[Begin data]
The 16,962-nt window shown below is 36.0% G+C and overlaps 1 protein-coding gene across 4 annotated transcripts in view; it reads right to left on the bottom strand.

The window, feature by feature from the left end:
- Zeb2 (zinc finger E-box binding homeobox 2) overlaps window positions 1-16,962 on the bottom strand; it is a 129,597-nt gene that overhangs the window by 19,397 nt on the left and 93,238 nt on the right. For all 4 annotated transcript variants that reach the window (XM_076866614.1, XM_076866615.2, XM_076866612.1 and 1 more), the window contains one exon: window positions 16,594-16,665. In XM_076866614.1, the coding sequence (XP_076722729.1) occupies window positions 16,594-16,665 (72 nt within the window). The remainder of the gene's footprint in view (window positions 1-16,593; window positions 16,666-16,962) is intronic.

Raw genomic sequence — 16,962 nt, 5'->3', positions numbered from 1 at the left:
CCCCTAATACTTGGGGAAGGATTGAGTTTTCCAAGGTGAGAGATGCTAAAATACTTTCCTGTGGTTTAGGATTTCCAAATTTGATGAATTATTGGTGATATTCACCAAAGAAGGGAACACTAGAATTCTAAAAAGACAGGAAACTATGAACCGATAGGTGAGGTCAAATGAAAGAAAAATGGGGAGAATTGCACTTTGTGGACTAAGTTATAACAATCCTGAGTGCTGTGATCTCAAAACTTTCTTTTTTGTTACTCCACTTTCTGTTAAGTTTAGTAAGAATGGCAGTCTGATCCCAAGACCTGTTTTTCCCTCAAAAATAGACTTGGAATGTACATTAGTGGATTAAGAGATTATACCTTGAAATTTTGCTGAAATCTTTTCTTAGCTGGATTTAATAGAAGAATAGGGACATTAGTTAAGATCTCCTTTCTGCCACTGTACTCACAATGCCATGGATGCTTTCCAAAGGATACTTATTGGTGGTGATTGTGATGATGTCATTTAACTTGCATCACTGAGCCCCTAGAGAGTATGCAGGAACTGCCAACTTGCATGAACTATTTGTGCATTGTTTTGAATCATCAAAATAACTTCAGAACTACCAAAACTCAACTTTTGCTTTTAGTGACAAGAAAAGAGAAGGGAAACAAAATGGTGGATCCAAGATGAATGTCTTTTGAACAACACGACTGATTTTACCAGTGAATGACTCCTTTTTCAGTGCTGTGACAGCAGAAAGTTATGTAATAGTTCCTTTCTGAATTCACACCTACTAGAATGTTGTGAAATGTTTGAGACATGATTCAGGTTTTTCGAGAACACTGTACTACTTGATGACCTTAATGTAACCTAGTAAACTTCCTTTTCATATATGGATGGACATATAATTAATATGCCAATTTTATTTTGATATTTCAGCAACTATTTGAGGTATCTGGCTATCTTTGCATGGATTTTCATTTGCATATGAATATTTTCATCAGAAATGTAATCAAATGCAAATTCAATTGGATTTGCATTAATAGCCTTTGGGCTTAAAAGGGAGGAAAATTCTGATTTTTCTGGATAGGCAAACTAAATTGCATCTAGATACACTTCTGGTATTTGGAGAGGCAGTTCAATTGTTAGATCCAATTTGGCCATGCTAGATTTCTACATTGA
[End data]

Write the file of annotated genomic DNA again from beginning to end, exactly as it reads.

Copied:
The 16,962-nt window shown below is 36.0% G+C and overlaps 1 protein-coding gene across 4 annotated transcripts in view; it reads right to left on the bottom strand.

The window, feature by feature from the left end:
- Zeb2 (zinc finger E-box binding homeobox 2) overlaps window positions 1-16,962 on the bottom strand; it is a 129,597-nt gene that overhangs the window by 19,397 nt on the left and 93,238 nt on the right. For all 4 annotated transcript variants that reach the window (XM_076866614.1, XM_076866615.2, XM_076866612.1 and 1 more), the window contains one exon: window positions 16,594-16,665. In XM_076866614.1, the coding sequence (XP_076722729.1) occupies window positions 16,594-16,665 (72 nt within the window). The remainder of the gene's footprint in view (window positions 1-16,593; window positions 16,666-16,962) is intronic.

Raw genomic sequence — 16,962 nt, 5'->3', positions numbered from 1 at the left:
CCCCTAATACTTGGGGAAGGATTGAGTTTTCCAAGGTGAGAGATGCTAAAATACTTTCCTGTGGTTTAGGATTTCCAAATTTGATGAATTATTGGTGATATTCACCAAAGAAGGGAACACTAGAATTCTAAAAAGACAGGAAACTATGAACCGATAGGTGAGGTCAAATGAAAGAAAAATGGGGAGAATTGCACTTTGTGGACTAAGTTATAACAATCCTGAGTGCTGTGATCTCAAAACTTTCTTTTTTGTTACTCCACTTTCTGTTAAGTTTAGTAAGAATGGCAGTCTGATCCCAAGACCTGTTTTTCCCTCAAAAATAGACTTGGAATGTACATTAGTGGATTAAGAGATTATACCTTGAAATTTTGCTGAAATCTTTTCTTAGCTGGATTTAATAGAAGAATAGGGACATTAGTTAAGATCTCCTTTCTGCCACTGTACTCACAATGCCATGGATGCTTTCCAAAGGATACTTATTGGTGGTGATTGTGATGATGTCATTTAACTTGCATCACTGAGCCCCTAGAGAGTATGCAGGAACTGCCAACTTGCATGAACTATTTGTGCATTGTTTTGAATCATCAAAATAACTTCAGAACTACCAAAACTCAACTTTTGCTTTTAGTGACAAGAAAAGAGAAGGGAAACAAAATGGTGGATCCAAGATGAATGTCTTTTGAACAACACGACTGATTTTACCAGTGAATGACTCCTTTTTCAGTGCTGTGACAGCAGAAAGTTATGTAATAGTTCCTTTCTGAATTCACACCTACTAGAATGTTGTGAAATGTTTGAGACATGATTCAGGTTTTTCGAGAACACTGTACTACTTGATGACCTTAATGTAACCTAGTAAACTTCCTTTTCATATATGGATGGACATATAATTAATATGCCAATTTTATTTTGATATTTCAGCAACTATTTGAGGTATCTGGCTATCTTTGCATGGATTTTCATTTGCATATGAATATTTTCATCAGAAATGTAATCAAATGCAAATTCAATTGGATTTGCATTAATAGCCTTTGGGCTTAAAAGGGAGGAAAATTCTGATTTTTCTGGATAGGCAAACTAAATTGCATCTAGATACACTTCTGGTATTTGGAGAGGCAGTTCAATTGTTAGATCCAATTTGGCCATGCTAGATTTCTACATTGA